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Monday, September 25, 2000

It's time to rethink our philosophy

 Women's rowing coach Al Morrow says it's time to eject the excess athlete baggage.

 Morrow left for London Monday convinced both rowing and Canadian amateur sport in general has to give a major rethink to how our Olympic forces are deployed after what is turning out to be a particularly unimpressive Games.

 "The Olympic Games is not the place to develop," he said, referring to the number of athletes here who came with absolutely no chance of doing much. "That should be done in the Pan American Games, Commonwealth Games, age group meets and so on, not here.

 "We've got to streamline our representation."

 The Canadian team numbered more than 300 athletes. The medal yield to date is one gold, a silver and five bronze. For anybody counting, the total four years ago was 22.

 Expectations weren't high but few expected the medal famine here.

 "We should aim to be a strong middle power," said Morrow, a highly regarded coach who led the Canadian women to a host of medals the last two Olympics but only one here, a bronze by the London-based women's eights.

 "We should be concentrating on our strengths, not all Olympic sports and put our efforts into our best bets."

 Morrow said he includes rowing in that thinking. Only the stronger boats ought to contest the Olympics.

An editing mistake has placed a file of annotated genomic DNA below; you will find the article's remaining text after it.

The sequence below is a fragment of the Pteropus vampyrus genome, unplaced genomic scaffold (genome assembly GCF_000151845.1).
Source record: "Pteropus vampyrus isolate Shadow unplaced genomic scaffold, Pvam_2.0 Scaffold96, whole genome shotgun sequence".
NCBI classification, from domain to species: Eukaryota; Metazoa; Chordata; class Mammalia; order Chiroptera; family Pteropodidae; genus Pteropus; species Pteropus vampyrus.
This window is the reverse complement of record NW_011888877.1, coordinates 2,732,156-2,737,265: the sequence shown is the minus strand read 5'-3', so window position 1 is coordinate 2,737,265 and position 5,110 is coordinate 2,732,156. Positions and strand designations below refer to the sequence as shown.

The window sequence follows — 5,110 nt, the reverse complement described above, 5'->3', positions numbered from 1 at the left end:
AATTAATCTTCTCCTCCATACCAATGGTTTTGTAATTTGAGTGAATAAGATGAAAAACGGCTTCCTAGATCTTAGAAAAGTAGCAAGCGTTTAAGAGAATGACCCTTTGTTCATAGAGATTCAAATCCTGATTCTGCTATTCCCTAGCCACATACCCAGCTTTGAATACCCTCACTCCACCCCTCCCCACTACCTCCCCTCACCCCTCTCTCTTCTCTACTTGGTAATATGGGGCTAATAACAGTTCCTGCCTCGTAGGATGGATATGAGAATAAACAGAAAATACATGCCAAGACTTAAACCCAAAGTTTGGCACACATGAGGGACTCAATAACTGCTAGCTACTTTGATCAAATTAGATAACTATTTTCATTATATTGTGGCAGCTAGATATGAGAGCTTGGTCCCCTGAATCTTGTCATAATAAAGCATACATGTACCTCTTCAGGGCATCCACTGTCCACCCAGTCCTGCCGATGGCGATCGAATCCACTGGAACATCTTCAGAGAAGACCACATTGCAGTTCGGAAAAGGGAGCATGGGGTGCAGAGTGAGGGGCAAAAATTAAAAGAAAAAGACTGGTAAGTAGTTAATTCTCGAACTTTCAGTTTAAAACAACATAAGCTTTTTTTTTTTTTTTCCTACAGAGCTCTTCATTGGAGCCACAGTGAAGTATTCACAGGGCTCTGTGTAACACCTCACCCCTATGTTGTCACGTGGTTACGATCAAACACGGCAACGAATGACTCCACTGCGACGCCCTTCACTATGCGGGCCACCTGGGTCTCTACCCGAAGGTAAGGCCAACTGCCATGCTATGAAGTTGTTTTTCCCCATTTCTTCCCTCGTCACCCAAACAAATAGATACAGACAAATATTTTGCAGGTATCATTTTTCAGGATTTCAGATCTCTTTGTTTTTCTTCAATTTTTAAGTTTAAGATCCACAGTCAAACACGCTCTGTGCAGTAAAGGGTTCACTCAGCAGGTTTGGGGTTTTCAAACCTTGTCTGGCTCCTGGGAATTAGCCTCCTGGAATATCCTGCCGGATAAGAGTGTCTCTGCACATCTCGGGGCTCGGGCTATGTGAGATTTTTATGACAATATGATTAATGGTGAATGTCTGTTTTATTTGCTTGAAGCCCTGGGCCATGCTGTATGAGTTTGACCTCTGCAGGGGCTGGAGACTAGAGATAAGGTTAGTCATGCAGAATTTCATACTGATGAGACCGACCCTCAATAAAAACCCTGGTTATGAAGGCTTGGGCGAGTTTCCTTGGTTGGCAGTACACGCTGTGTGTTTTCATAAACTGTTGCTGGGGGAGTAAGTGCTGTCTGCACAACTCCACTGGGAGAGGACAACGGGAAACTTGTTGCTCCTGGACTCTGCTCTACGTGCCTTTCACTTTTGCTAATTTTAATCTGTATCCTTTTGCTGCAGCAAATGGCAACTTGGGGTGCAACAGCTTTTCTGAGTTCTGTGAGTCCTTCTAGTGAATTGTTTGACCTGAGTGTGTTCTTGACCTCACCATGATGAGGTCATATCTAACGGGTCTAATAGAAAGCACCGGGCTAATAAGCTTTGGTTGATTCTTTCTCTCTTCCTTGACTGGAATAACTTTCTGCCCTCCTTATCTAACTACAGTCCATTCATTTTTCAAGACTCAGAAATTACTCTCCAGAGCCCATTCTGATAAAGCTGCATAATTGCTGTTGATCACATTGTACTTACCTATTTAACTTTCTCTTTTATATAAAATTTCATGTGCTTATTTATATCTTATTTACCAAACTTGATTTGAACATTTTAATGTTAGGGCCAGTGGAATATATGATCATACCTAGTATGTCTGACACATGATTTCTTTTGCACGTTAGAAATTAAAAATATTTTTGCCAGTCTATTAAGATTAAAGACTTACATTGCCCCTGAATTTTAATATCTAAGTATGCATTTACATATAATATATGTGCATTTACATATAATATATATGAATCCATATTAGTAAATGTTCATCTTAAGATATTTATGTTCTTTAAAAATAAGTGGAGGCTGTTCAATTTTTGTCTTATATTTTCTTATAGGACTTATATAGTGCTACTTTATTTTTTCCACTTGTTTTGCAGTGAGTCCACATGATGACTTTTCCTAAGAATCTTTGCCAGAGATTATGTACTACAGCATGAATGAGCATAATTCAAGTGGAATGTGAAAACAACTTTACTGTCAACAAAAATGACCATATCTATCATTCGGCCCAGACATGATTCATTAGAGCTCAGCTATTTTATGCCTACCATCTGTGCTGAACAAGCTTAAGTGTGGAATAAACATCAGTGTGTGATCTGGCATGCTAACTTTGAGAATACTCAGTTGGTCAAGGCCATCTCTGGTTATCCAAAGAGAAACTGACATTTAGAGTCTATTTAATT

"Obviously, we're a little disappointed," he said. "Some didn't come through as we expected. On the other hand, the women's eights (bronze) were not pegged to win a medal and did.

 "The fact is, we really rowed to an incredibly high standard and you have to remember 13 nations shared in the 21 rowing medals this time. The top four men's eights from last Olympics didn't make the final here."

 There has been a general call for more funding by the federal government, something with which Morrow naturally agrees.

 "On the other hand, the money has to be spent wisely."

 Morrow said rowing in Canada requires some revamping along with other sports.

 "I think a single head coach is necessary," he said.

 "There was not the unity we could have the way it is."

 Morrow is head coach of the women's team based in London, Diethelm Maxthelm is men's head coach based in Victoria, B.C.

 Once the Games are over here, Morrow won't be the only coach searching for answers.